Erin O’Toole’s Conservative party is obsessed with China.
To counter the Chinese “threat,” they openly appeal to British colonial settler solidarity.
The Conservatives’ election platform refers to “China” 31 times and “Chinese” 10 times. By comparison, Saudi Arabia is not mentioned once, which is a far more authoritarian state at home and more violent in its region.
The Conservative platform denounces “China’s growing authoritarianism, regional influence, and military expansionism” as well as its purported role in “actively undermining democratic norms, institutions, and the rule of law.” It calls for “reducing global reliance on critical minerals from China” and “insisting that major polluters like China clean up their act.”
Those statements come before an 800-word section titled “Standing Up to China’s Aggression.” It notes:
“We must stand up to the Communist government of China…The communist leadership represents a clear and rising threat to Canadian interests — and our values. They’ve abducted our citizens, targeted our economy, and intimidated members of the Chinese Canadian community.”
In this section, the Conservatives have a long list of measures they will enact against China including:
“Work with our allies to build a ‘coalition of democracies’ with the goal of decoupling critical parts of our supply chains from China”; “Withdraw from the China-led Asian Infrastructure Investment Bank”; “Use Canada’s Magnitsky sanctions law to sanction China’s worst human rights offenders”; “Do everything to ensure that the 2022 Beijing Winter Olympics is not a platform for China’s global propaganda.”
China-bashing has been central to Conservative leader Erin O’Toole’s political messaging since launching his leadership bid over a year ago. In April of last year O’Toole called for a “new Cold War” with China and later said there’s “no greater threat to Canada’s interests than the rise of China”. (Greater than the climate crisis, COVID-19 pandemic, species collapse, nuclear holocaust, opioid crisis, economic inequality?)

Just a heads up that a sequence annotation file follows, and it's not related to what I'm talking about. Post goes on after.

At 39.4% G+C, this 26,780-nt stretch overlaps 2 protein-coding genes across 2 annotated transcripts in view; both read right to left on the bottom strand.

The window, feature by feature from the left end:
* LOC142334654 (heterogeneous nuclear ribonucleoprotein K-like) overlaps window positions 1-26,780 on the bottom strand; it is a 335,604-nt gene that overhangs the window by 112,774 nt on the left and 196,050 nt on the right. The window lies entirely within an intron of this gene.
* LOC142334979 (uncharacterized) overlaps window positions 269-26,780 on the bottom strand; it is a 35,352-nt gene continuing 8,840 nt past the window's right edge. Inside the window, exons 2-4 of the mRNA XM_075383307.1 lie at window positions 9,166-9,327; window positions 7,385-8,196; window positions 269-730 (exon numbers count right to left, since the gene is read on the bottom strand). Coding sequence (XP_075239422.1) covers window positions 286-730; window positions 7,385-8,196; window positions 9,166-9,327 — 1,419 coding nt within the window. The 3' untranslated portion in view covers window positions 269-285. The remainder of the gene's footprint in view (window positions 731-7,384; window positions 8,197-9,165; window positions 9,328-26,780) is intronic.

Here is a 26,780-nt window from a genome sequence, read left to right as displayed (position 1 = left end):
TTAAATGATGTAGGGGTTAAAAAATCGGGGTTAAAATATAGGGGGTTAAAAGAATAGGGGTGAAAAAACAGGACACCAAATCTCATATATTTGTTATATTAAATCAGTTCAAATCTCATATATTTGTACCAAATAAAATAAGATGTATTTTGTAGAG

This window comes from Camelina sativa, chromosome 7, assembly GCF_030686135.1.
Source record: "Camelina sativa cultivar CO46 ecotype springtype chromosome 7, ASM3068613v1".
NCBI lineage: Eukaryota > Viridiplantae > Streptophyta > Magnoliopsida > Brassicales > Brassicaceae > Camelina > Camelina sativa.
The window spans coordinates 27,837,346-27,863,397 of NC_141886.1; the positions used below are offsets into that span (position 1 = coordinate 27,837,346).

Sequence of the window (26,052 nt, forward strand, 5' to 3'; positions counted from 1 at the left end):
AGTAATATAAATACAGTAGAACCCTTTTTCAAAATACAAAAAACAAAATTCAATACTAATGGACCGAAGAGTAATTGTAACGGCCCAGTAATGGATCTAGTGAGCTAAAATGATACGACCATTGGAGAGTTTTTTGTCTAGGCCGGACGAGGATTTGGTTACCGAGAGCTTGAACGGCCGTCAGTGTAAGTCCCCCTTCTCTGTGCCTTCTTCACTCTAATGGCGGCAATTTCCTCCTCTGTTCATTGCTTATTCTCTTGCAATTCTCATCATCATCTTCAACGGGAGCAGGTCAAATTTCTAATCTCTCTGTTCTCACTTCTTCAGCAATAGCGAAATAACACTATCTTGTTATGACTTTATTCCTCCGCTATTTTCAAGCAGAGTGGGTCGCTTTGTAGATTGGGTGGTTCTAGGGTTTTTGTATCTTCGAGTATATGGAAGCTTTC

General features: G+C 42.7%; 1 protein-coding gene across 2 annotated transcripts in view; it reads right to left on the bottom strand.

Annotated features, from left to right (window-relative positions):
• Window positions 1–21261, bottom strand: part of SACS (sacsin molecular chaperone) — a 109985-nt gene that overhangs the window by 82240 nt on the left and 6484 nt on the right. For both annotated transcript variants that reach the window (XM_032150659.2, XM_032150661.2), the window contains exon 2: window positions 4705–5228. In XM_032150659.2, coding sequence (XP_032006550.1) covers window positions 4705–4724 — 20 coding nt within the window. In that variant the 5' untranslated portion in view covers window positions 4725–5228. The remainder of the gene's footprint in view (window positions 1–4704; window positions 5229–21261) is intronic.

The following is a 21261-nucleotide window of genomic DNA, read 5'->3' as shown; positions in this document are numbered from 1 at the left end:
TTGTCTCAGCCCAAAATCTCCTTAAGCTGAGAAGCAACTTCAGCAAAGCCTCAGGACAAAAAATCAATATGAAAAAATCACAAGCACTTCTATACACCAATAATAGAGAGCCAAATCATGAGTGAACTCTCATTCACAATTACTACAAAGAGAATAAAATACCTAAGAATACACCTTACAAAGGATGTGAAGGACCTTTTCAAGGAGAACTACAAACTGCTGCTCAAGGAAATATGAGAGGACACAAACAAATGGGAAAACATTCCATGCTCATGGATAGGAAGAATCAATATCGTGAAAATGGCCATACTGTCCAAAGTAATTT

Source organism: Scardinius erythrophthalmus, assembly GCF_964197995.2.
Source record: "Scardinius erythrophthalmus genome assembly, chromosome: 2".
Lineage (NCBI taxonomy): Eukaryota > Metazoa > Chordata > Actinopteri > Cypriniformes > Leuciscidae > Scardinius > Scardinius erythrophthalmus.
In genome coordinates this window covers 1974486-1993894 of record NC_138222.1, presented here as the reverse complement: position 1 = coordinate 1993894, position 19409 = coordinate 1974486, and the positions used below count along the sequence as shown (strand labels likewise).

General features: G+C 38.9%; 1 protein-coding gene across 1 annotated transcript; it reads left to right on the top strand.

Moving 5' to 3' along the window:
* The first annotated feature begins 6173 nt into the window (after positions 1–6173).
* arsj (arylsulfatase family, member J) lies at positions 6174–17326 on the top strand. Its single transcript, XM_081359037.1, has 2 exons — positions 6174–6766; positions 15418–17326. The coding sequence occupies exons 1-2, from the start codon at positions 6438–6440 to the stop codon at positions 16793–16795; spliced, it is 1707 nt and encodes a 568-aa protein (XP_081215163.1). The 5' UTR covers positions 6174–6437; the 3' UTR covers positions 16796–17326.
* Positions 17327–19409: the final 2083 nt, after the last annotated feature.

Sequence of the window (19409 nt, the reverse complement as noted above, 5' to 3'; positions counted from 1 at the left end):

To counter the Chinese “threat” the Conservatives openly appeal to British empire settler-solidarity. In response to a “Free Meng Wanzhou” event in December, Conservative shadow minister for diversity, inclusion and youth Raquel Dancho said, “all Canadian MPs need to stand with our Five Eyes partners and other like-minded allies to push back on Beijing’s intimidation tactics.”
For his part, O’Toole declared that “Canada should work very closely with our Five Eyes allies” on countering the world’s most populous nation. The Conservatives platform calls for “cooperation with our Five Eyes allies” and “investing in Canadian leadership in the Five Eyes alliance.”
Settler colonialism and empire unite the Britain, Canada, Australia, New Zealand and U.S. Five Eyes alliance that excludes wealthier non-white nations (Japan and South Korea) or those with more English speakers (India and Nigeria). It’s not a coincidence that the only four countries that originally voted against the United Nations Declaration on the Rights of Indigenous Peoples (UNDRIP) in 2007 are part of the Five Eyes. University of Victoria Professor John Price has called the Five Eyes “a race-based spy network.”
Alongside its promotion of the Five Eyes, the Conservative platform calls for increasing trade ties with New Zealand, Australia and Britain, which they call “CANZUK.” But Canada already has a free trade agreement with the U.K., and New Zealand is only slightly bigger than Hengshui (a Chinese city of 4.3 million). It’s also about as far from Canada as any place and, as the Financial Post pointed out, New Zealand is a dairy exporter which complicates free trade negotiations. CANZUK is little more than a race-based political fantasy that appears to offer an economic alternative to trade with China.
Erin O’Toole’s bid to start a new cold war with the world’s most populous nation via an appeal to the British Empire and European settler solidarity reveals a profound racism. It illustrates that at the core of “contain China” thinking is a long-ago-discredited white supremacist view of the world.
Yves Engler’s Stand on Guard For Whom? — A People’s History of the Canadian Military is now available.
Image: Erin O’Toole/Twitter